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pan_kara last won the day on November 27

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About pan_kara

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  1. PRS-like project(s)

    you could seal the sides with shellac before staining to make sure you don't touch them.. that's what I did when trying faux binding once
  2. true, but is that really really necessary? I mean supporting (blocking) the nut from the tuners' side. I went and took a look at my guitars - I have a high end Mayones and there appears to be nothing on the headstock except paint (so there might be a tiny ledge created). On my Etna build I just cut a ledge in the fingerboard (it was so thick that resting the nut on the neck itself would have made it too low. Clearly there are ways around this
  3. Four new rockers are coming to life

    I think my preferred order is different from either of the two - I cut the fingerboard to shape first, then glue it to the neck that is rough-cut and then use the fingerboard as a template to trim the neck. But that works since I do the radiusing after that (and fret slots before). For a fingerboard that's already radiused that's more tricky since you lose the flat surface for the router (unless you go from the other side and that is still flat). There I'd probably do as Scott says - glue and then trim both. Or glue the fingerboard and trim it with the neck as a template. I'd never cut both and try to glue later, in my case that's asking for disaster. Or at least I'd need to be very precise with avoiding a slip during glue-up which is something I always have problems with, and here you pretty much have zero margin for error.
  4. what about no headstock cap?
  5. Router bits

    Have you thought about fixed rings Scott? For pickup cavities I typically use the stewmac bits, plus a normal template bit for bigger things. But I'm trying to transition to spiral bits with fixed template guides since I don't seem to find spiral bits with bearings, straight bits are much easier to come by. But that's mostly for things like body outline etc and requires a new set of templates. For cavities I might stick with what I'm using for now
  6. Four new rockers are coming to life

    nice, I'm liking the jig work. I somehow never thought of a double template setup for neck pockets, will have to remember this trick
  7. yea, on cars people normally take scratches out with polishing alone, sanding is really something that people typically are reluctant to try
  8. yea, on cars people normally take scratches out with polishing alone, sanding is really something that people typically are reluctant to try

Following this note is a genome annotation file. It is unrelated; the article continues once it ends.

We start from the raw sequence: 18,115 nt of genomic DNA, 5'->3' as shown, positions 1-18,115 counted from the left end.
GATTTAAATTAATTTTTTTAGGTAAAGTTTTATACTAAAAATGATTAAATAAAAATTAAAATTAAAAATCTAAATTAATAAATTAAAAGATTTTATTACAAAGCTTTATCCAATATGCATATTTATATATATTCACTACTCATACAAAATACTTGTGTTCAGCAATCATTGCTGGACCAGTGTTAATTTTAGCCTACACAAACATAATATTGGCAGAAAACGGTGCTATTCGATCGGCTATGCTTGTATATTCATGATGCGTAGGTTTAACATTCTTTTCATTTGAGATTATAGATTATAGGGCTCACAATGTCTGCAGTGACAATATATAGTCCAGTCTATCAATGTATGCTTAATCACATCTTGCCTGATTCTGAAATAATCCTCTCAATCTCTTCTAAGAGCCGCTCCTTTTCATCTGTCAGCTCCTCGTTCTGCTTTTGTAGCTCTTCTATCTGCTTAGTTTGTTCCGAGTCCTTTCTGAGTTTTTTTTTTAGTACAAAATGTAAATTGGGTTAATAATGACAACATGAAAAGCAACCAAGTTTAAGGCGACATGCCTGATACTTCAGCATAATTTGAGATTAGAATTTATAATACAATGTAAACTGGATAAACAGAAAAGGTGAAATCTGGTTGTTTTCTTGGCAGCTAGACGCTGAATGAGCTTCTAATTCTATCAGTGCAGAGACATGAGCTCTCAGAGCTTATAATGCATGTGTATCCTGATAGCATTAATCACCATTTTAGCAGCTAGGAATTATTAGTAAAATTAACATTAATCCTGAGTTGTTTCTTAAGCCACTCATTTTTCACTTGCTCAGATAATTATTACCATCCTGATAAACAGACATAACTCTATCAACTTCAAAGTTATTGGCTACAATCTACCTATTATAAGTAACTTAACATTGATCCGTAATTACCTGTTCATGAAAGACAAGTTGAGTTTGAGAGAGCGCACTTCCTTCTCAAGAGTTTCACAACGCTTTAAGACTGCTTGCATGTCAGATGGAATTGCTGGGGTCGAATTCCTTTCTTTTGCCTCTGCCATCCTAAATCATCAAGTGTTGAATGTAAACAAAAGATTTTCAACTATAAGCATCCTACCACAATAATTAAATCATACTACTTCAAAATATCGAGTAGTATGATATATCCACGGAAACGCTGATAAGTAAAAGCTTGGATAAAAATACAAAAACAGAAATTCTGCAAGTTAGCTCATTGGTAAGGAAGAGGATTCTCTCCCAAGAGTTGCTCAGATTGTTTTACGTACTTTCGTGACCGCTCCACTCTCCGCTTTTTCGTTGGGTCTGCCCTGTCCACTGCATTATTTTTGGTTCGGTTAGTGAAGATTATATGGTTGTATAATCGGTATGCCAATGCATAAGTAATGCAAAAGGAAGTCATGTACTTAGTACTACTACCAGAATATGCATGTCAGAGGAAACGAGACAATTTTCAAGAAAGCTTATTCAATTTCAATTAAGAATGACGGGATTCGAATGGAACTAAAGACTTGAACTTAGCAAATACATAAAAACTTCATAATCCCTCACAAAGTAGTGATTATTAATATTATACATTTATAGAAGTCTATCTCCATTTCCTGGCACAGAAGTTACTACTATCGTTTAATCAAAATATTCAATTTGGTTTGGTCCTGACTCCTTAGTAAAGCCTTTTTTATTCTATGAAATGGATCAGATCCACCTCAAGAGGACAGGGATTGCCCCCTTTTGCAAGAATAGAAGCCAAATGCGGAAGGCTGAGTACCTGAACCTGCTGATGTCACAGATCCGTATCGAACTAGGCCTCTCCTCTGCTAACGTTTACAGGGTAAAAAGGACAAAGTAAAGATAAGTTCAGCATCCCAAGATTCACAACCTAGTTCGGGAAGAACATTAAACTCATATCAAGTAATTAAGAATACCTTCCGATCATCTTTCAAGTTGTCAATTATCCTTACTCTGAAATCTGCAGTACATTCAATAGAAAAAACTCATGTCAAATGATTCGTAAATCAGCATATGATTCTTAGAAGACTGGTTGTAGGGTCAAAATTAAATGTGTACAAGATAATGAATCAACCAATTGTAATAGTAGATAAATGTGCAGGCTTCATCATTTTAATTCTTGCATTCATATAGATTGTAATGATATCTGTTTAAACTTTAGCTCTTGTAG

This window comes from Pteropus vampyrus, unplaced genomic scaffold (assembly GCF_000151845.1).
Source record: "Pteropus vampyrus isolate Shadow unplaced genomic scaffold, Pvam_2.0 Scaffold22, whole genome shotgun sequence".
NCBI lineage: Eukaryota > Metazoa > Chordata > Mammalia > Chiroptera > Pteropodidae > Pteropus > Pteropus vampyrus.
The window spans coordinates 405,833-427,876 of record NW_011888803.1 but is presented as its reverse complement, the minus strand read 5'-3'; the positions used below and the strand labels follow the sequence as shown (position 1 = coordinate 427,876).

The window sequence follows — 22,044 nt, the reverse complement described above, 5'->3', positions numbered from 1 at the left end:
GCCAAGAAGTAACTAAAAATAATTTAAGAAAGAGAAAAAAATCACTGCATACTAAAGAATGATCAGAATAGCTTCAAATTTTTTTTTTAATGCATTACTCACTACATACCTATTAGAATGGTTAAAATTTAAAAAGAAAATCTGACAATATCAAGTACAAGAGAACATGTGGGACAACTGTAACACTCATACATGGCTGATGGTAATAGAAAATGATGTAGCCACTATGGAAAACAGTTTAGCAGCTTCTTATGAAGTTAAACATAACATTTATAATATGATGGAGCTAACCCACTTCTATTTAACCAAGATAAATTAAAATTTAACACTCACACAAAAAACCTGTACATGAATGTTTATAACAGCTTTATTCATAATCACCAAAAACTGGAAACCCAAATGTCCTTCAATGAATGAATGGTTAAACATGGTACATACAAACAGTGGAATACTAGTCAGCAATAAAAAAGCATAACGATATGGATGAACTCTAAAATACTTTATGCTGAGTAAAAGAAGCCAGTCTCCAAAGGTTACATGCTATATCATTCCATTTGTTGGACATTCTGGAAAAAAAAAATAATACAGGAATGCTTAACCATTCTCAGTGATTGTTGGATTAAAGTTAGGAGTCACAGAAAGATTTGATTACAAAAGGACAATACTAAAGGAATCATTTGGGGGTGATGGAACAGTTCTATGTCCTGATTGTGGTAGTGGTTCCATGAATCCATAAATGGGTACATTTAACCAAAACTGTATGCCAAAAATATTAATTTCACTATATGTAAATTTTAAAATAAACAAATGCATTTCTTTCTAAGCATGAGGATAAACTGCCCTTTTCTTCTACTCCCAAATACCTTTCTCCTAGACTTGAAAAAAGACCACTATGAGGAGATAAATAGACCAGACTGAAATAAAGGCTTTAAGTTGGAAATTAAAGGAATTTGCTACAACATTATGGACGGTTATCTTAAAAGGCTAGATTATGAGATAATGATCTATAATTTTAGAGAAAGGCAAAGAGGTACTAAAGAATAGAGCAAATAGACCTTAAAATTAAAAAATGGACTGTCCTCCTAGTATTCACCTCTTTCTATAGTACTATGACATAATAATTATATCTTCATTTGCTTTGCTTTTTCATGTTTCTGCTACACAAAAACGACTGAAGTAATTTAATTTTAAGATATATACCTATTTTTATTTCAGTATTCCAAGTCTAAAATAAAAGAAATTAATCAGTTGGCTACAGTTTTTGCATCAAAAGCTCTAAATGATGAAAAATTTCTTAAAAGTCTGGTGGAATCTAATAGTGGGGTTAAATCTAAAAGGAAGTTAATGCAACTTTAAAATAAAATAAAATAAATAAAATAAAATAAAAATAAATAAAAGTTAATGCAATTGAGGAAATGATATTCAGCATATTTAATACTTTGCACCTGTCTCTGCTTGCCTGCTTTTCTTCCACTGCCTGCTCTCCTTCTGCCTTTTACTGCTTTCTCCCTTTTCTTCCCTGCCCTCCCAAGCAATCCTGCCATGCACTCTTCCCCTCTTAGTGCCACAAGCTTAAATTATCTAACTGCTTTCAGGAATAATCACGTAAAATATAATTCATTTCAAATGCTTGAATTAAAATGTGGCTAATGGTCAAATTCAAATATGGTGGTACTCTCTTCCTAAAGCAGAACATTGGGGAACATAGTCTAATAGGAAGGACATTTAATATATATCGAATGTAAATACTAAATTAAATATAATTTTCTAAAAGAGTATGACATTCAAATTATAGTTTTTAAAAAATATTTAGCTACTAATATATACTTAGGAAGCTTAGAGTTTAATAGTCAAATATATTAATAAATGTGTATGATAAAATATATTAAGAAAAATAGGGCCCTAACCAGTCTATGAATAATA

9. no no, micromesh first, then buff. If you only have swirls in the clearcoat then you probably don't need to sand at all. Just buff with an automotive polishing compound. Sanding does produce scratches, but going from coarse to finer grits makes the scratches progressively finer - with the finer grits removing the scratches from the coarser ones - so just like sanding wood. In general I think the same principles apply to most clearcoats that people use, both on cars and on guitars. There is a large overlap. Buffing can be done by hand (at which point it will take longer), or by machine - depends what you have available.
  10. Kemp Guitars UK Build Thread #2

    There was supposed to be some kind of ergonomic benefit from the fan in the higher positions, but I have too little experience with multiscale to have an opinion on that. I only played one and the fan turned out a bit extreme, high positions are confusing to play for me at the moment. I guess one clear benefit of angling the bridge side is the fact that you can have a bigger scale difference before you get into ridiculous fret angles at the nut. Zero fret was my plan exactly. Combined with a standard locking mechanism. Aslo gets you out of having to do a compound scarf
  11. PRS-like project(s)

    I hear you. Any time I can get away with not having to spray is good for me yes, that is a bit different sure, from what I remember also less wood texture comes through. So yours has a different twist to it
  12. Kemp Guitars UK Build Thread #2

    Sure, in principle not - I asked because it looks to me like these are meant to have the bridge perpendicular, which is actually I'm thinking of doing for a guitar with a Floyd Rose
  13. Kemp Guitars UK Build Thread #2

    So you have a left- and right-handed multiscale in that neck collection.. where is the perpendicular fret for those - the bridge?
  14. PRS-like project(s)

    hah nice finish with that gold indeed, I wonder where you can take this. Mayones do something that they call "vintage gold" or "vintage silver", seems to be having a similar vibe. I also managed to almost rout through the control cavity like that once, realized early enough but also had to glue some wood in, as it was getting too thin.. but with an opaque finish you should be covered.
  15. All right, this time the clearcoat polished up fine. I didn't fully level it with wetsanding except a few places, didn't want to push my luck (and I didn't put a whole lot on), instead I reduced orange peel a bit just by buffing, the end result is pretty good. I even managed to get the insides of the cutaways nearly perfect after a session with the micromesh sanding pads. I've put all the hardware on so now it's just the remaining bit of setup work. I think I'll need to file the bridge saddles down a little, my neck angle (and fb thickness) ended up a little on the low side and I can't get the action as low as it should be on the treble side. Actually everything is low profile, the pickups are sitting almost flush with the pickguard.. I need to watch this more carefully in the future.